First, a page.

The camera accessory includes a microcomputer which executes a program including a first step for activating the accessory from an inoperative state for saving energy to an operative state in response to a control instruction from the camera body; a second step for selecting one of a plurality of operation modes which function independently of each other; a third step for executing the selected operation mode and a fourth step for returning the accessory to the inoperative state again after the execution of the third step.
The microcomputer 1 in the camera body is coupled with the microcomputer 2 in the accessory through a control signal line 3, a communication signal line 4 and a connecting means 5.
FIG. 1 is a schematic view for explaining the present invention;
FIG. 2 is a block diagram showing an embodiment of the present invention in which a lens barrel is used as an accessory;
FIGS. 3A and 3B are perspective views showing a lens barrel and a camera body of the camera system shown in FIG. 2, respectively;
FIG. 4A is a perspective view showing a main part of a signal forming part of a rotary manipulation member shown in FIG. 2;
FIG. 4(B) is a view showing waveforms of two phase pulse signals obtained by the signal forming part;
FIG. 5A is a view showing a main part of a pulse generating part of a pulse generator shown in FIG. 2;
FIG. 5B is a waveform view showing the output from the pulse generating part;
FIG. 6 is a circuit diagram showing a main part of a driving circuit for pulse driving a stepping motor shown in FIG. 2;
FIGS. 7A through 7F are flow charts showing the flow of control signals between a microcomputer in an accessory and a microcomputer in a camera body shown in FIG. 2; FIG. 7A being a flow chart showing the signal flow in operation modes "AFDRV", "LRESET", "LSCAN", "PFDRV" and "AVRST"; FIG. 7B being a flow chart showing the signal flow in operation modes "LAMPON" and "CPUID"; FIG. 7C being a flow chart showing the signal flow in operation modes "LPULSE", "PLSSET", "ABSSET", "LAMPSET", and "aVSET"; FIG. 7D being a flow chart showing the signal flow in operation modes "LTDATA" and "AEAFDATA"; FIG. 7E being a flow chart showing the signal flow in an operation mode "PFDRV"; FIG. 7F being a flow chart showing the signal flow in an operation mode "PFDRV";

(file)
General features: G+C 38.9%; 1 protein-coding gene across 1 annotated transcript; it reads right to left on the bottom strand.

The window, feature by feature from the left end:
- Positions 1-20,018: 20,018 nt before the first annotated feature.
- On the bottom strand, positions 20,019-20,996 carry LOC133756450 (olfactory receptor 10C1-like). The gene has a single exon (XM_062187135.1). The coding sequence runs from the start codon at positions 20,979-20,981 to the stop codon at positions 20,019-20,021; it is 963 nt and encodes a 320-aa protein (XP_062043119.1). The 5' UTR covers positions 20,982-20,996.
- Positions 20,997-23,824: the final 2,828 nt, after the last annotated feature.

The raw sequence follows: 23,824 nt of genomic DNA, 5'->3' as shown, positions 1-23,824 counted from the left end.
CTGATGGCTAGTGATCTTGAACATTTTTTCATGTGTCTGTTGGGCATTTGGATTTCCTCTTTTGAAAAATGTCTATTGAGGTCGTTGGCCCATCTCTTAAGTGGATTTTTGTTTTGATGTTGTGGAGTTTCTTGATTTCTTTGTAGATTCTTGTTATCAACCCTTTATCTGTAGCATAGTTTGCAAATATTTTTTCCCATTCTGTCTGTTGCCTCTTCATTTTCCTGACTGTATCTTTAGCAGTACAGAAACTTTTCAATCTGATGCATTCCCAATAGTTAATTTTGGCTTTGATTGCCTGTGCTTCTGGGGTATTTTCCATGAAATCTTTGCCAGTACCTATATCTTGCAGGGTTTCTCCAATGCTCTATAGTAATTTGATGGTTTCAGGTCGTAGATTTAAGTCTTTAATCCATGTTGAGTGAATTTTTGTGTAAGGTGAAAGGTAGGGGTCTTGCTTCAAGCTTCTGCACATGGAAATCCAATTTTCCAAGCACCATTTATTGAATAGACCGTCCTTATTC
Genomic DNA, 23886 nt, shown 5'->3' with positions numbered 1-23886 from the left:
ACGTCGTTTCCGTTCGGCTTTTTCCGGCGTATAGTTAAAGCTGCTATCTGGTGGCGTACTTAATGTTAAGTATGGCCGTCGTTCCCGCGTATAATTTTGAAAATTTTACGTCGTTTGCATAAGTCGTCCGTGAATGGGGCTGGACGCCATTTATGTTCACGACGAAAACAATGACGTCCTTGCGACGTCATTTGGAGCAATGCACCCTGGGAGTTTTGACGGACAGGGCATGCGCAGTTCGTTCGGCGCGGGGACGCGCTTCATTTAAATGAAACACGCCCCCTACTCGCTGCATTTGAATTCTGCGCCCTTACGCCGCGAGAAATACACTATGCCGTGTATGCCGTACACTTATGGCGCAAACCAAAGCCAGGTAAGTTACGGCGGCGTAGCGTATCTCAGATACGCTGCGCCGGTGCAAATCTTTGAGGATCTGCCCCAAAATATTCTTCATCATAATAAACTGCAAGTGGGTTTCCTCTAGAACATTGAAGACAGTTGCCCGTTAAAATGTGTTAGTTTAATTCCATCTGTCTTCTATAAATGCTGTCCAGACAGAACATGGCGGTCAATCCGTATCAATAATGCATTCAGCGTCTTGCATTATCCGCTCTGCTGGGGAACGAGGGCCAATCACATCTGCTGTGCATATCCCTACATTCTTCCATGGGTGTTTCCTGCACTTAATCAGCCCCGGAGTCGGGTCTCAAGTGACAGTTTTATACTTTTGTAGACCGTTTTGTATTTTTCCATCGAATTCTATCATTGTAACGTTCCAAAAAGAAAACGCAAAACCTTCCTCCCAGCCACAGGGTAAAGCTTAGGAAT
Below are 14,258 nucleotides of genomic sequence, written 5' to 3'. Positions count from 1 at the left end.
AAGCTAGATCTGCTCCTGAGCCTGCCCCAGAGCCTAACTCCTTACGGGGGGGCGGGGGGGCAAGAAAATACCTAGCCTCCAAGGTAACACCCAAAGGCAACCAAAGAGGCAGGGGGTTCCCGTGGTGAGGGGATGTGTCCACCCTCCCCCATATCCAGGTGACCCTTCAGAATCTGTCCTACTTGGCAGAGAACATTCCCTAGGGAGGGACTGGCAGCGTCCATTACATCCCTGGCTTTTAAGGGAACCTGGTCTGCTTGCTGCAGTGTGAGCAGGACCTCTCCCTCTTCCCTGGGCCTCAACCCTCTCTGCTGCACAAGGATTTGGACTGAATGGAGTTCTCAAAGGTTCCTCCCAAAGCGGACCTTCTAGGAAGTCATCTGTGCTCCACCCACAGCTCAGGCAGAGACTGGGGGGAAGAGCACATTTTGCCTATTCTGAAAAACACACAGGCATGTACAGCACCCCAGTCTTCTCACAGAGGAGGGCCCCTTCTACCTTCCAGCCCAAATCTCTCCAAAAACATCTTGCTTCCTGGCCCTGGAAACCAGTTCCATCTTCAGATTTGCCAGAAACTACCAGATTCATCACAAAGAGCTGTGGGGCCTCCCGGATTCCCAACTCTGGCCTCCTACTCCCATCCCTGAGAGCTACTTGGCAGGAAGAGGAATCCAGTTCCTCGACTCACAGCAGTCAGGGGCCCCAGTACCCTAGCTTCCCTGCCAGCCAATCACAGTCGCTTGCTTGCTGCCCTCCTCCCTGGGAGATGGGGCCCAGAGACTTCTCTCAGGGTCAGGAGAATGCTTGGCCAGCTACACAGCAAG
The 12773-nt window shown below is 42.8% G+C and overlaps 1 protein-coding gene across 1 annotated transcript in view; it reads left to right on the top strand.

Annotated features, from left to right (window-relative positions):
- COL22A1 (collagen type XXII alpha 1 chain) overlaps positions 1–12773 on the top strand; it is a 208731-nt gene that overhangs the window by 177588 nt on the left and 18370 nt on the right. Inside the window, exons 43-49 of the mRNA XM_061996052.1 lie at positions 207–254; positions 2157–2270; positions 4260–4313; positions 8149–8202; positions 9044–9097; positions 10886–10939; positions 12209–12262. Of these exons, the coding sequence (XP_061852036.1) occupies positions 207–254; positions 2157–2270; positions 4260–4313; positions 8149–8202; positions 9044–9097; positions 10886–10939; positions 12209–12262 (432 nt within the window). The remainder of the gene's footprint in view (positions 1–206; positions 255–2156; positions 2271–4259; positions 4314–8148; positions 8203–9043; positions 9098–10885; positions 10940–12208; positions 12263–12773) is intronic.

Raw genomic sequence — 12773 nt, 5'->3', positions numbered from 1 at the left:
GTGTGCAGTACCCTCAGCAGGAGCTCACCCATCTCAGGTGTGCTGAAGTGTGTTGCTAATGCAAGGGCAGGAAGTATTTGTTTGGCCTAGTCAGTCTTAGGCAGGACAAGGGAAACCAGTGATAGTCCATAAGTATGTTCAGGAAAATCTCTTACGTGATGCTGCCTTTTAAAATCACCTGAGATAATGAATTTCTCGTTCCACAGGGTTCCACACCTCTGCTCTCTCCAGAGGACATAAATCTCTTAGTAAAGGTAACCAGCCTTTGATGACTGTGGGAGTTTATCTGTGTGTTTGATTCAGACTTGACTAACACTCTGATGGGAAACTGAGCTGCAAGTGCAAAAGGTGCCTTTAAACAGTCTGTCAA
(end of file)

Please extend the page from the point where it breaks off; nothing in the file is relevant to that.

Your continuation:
FIGS. 8 through 11 are flow charts showing the operation executed in the microcomputer in the camera body; FIG. 8 showing a main program; FIGS. 9A to 11 showing subrouting programs of "AF single", "AF servo" and "Manual", respectively; and
FIG. 12 is a flow chart showing the operation executed in the microprocessor in the accessory.
The present invention will be described with reference to drawings.
Referring now to FIG. 2, there is shown an embodiment of a camera system of the present invention in which an interchangeable lens barrel is used as a camera accessory.
FIGS. 3A and 3B are perspective views showing an interchangeable lens barrel used as a camera accessory and a camera body, respectively.
The interchangeable lens barrel has a rotary manipulating member 40 and a zoom ring 54 on the outer periphery thereof. The barrel is provided at the rear end thereof with a bayonet mount which is removably mounted on the camera body. Mount contacts 55a which make electric connection with the camera body are disposed on the mount. Electric contacts 55b which make electric connection with the mount contacts 55a are also disposed on the lens mount of the camera body.
As shown in FIG. 2, a picture taking optical system comprising a focussing lens 47, zoom lenses 48 and 49 is designed to be driven through a rack mechanism 43 by means of d.c. motor 42. Movement of the zoom lens 48 is detected by a zoom encoder 45. An aperture mechanism 46 is driven by a stepping motor 44. Light from an object to be photographed which is transmitted through the taking optical system is split by a pupil splitting optical system 24 behind an expected focal plane 28 including a pupil projecting lens 24a and pupil splitting lenses 24b and 24c disposed behind the lens 24a and the splitted light is respectively incident upon a line sensor 25 including A and B group sensors 25a and 25b.